July 15, 2003

Netscape goes byebye and Mozilla rises from the ashes

Today AOL axed Netscape. Yes, the Netscape browser and Netscape company is no more. This is sad as it was a free distribution of a browser that has been focussing on Web Standards and has greatly embraced those that understand the importance of building a browser to Web Standards.

Today, the Mozilla Foundation launched with 2 million U.S. dollars from AOL. This is to support the open source continuation of the Mozilla browser, which is the core of the Netscape browser. This is very important and helpful. The Mozilla and Netscape browser in their most recent versions have been some of the better Standards compliant browsers on the market.

Some weeks ago when Microsoft announced it had built its last stand alone browser in IE 6, things did not look so bad for standards browsers as Netscape and Mozilla were still players in the market. This site has seen the Netscape 6 and 7 (along with Mozilla variants) rise to 30 to 40 percent of all visitors in recent months. Apple Safari browsers to this site are about 10 to 15 percent. But, that is who makes up much of the readership here.

Microsoft's statement was very disappointing on a couple fronts for me. One is it is one of the most buggy "modern" browsers when working with CSS box model on Windows machines. The other important impact is IE on Windows does not adjust all font sizes as their version IE 5 on Mac browser first did, and now nearly all other modern browsers do. These two major downfalls of the Windows IE browser make Web developers jobs much harder, but the lack font resizing pokes the aging population right in the eye. The next MS browser will be bundled with their next Operating System, which is due out in late 2005 at the earliest.

I had been finding a couple trends in the past couple years. People that have decreasing vision have tended to use Netscape 6 or higher, Opera 6 or higher, or other modern browsers (including IE 5 for Mac) because they could easily change the font size so they could access the information. I had been surprised with the large number of Non-Win IE users with less than perfect vision, but when explained that the desire to have access to all information was important it made sense.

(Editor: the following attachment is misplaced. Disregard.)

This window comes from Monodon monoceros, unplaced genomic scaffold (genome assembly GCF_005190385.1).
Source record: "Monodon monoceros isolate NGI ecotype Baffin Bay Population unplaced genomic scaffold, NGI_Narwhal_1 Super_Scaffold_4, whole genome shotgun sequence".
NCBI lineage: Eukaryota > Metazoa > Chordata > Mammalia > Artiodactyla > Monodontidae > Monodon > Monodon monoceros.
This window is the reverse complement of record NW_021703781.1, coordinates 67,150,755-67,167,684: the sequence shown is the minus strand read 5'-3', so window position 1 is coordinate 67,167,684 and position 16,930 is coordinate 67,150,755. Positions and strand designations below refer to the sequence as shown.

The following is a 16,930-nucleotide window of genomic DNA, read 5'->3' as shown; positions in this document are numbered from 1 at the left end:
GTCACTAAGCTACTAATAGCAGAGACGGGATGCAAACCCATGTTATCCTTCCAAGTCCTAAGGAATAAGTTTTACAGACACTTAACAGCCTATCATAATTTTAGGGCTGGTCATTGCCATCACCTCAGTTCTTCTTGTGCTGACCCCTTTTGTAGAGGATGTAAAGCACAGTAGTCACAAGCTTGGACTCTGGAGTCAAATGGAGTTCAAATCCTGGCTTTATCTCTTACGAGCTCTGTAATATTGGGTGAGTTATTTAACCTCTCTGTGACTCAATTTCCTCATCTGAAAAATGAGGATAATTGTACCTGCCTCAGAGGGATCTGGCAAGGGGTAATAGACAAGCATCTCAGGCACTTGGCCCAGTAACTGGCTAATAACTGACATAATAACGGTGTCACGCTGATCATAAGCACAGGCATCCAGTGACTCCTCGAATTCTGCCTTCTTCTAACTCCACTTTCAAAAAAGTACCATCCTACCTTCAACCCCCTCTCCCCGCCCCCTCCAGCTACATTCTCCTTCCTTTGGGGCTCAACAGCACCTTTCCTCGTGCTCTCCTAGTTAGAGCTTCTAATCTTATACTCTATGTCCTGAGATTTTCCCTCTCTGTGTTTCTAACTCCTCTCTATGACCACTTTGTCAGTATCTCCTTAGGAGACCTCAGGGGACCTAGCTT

The competing item is many older folks do not know how to adjust their font size in the browsers that they do have. These older folks often do not know how easy it is to switch to a browser that has the ability to change all text to a size that is easy to read. This is truly sad for these folks. The current computing market is not to the point where their is true ease of use for product, nor freedom of choice for the non-technically inclined (this day will come, someday). The saddest part is the company with the most resources and the capability to do this most easily, Microsoft, essentially raised its middle finger at this aging population (intentionally or not they showed they did not care). Now, its longtime competitor with the next greatest market share is gone from the market.

Others with comments:
Doug Bowman
Molly Holzschlag
Eric Meyer
Jeffrey Zeldman and JZ part II
Nick at Digital Web

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Jon Udell

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